Senator Ron Johnson backtracks on the Respect for Marriage Act after saying he sees ‘no reason to oppose it’



Sen. Ron Johnson (R-Wis.) has changed his stance on federal legislation that would codify the right to same-sex marriage, telling voters he would not support the Respect for Marriage Act “in its present state”. His remarks come about two months after he released a statement saying he had seen “no reason to opposethe bill, which would require a person to be considered married in any state as long as the marriage was valid in the state where it was solemnized.

Speaking to a group of conservative Wisconsin voters last week, Johnson told an audience member that he released his July statement only “to get [the media] on my back” on the issue, according to audio obtained by Heartland Signal.

Johnson said he was ‘hounded’ by congressional reporters for his opinion on the Respect for Marriage Act, which Democrats passed as a direct result of the Supreme Court’s decision to overturn Roe vs. Wade in June. Supreme Court Justice Clarence Thomas wrote in his agreement with the ruling that the High Court should also review previous rulings that have legalized the right for married couples to purchase and use contraception without government restriction (Griswold v. Connecticut), same-sex relationships (Lawrence v. Texas) and marriage equality (Oberfell v. Hodges).

“You have to understand the process here. You’re walking in the Capitol subway and all of a sudden you got off [upon] by the national press,” Johnson told a member of the public at the Sept. 1 meeting. “…You just get harassed on that shit, don’t you?” So, just to get rid of them, I wrote a press release. And I said I’ve always supported civil unions, I never thought we should do anything but that, but then the Supreme Court ruled [on abortion]and I just considered the matter settled.

Johnson added that he doesn’t think the Supreme Court will ever overturn Oberfell v. Hodges because of stare decisis, the idea that precedents should not be overturned without good reason – even if Roe vs. Wade had been overturned although several judges also agreed that it had been “settled as precedent”.

“Judge Thomas is probably correct in saying that [Obergefell] was wrongly decided, but whether the Supreme Court will overturn it or not is another matter. They never will,” Johnson said. “…With all these caveats, I’ve said at this point, I see no reason to object to them – to get them off my back, okay?”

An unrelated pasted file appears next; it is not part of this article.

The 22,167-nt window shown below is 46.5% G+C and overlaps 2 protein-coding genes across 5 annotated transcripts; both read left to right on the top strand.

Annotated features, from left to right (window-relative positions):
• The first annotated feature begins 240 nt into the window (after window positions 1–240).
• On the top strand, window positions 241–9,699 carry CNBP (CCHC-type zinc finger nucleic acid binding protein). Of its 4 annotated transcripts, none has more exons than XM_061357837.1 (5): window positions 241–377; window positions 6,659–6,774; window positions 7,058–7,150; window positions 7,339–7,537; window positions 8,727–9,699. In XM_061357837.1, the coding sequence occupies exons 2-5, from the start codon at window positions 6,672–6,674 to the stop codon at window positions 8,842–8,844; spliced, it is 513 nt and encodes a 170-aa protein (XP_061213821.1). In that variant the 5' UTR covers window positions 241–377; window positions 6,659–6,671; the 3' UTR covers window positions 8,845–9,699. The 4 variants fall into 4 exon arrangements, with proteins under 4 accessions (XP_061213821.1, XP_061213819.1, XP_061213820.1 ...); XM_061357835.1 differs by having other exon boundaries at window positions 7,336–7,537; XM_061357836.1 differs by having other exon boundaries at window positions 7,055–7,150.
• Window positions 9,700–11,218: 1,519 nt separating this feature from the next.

Johnson then said he would not support the Respect for Marriage Act “as it currently stands” due to concerns about religious freedoms, but said he and Sen. Mike Lee (R-Utah) were working together on “just a smoking amendment”. it would protect those freedoms.

“We’ll see where it goes from there,” he said. “… But at the same time, I also don’t want to see millions of lives turned upside down. For me, it was a decision that was healed. Let it go, okay? Carry on, okay? We have enough problems.

The audio ended with Johnson snapping a shot at fellow Wisconsin Sen. Tammy Baldwin (D), who teamed up with Sen. Susan Collins (R-Maine) to push for the bill’s passage same-sex marriage law. Baldwin, the first lesbian woman elected to the Senate, has long been an advocate for LGBTQ rights.

“I’m not happy with the Baldwins of the world just reopening this wound and opening up this debate, okay?” says Johnson.

Asked for his comments on Thursday, Baldwin stressed the importance of passing the bill.

“The Supreme Court Overthrowing Roe vs. Wade challenged the same legal reasoning that was used in Love against Virginia and marriage equality,” she said. “People in real marriages are feeling a lot of uncertainty right now and that’s why we want to pass the Respect for Marriage Act.”

Johnson’s office has accused Democrats of fear mongering on a “solved” problem. The senator dismissed a reporter’s question Thursday about lives that were turned upside down after deer was overthrown.

“It looks like you can still get an abortion anywhere,” Johnson said.

The Respect for Marriage Act would require a person to be considered married in any state as long as the marriage was valid in the state where it was solemnized. The bill would also repeal the Defense of Marriage Act of 1996, which defined marriage as the union of one man and one woman and allowed states not to recognize same-sex marriages performed in other states. . This law remained in force despite being declared unconstitutional by the Oberfell v. Hodges decision.

The bill would also protect interracial marriages, prohibiting states from not recognizing a marriage “on the basis of such persons’ sex, race, ethnicity, or national origin.”

“People in same-sex and interracial marriages need and should know that their marriages are legal,” Baldwin and Collins wrote in a joint op-ed for The Washington Post on Tuesday. “We all have family, friends, colleagues or neighbors who are in these marriages. These partnerships deserve fairness and recognition, stability and marriage rights. They are an integral part of American life.

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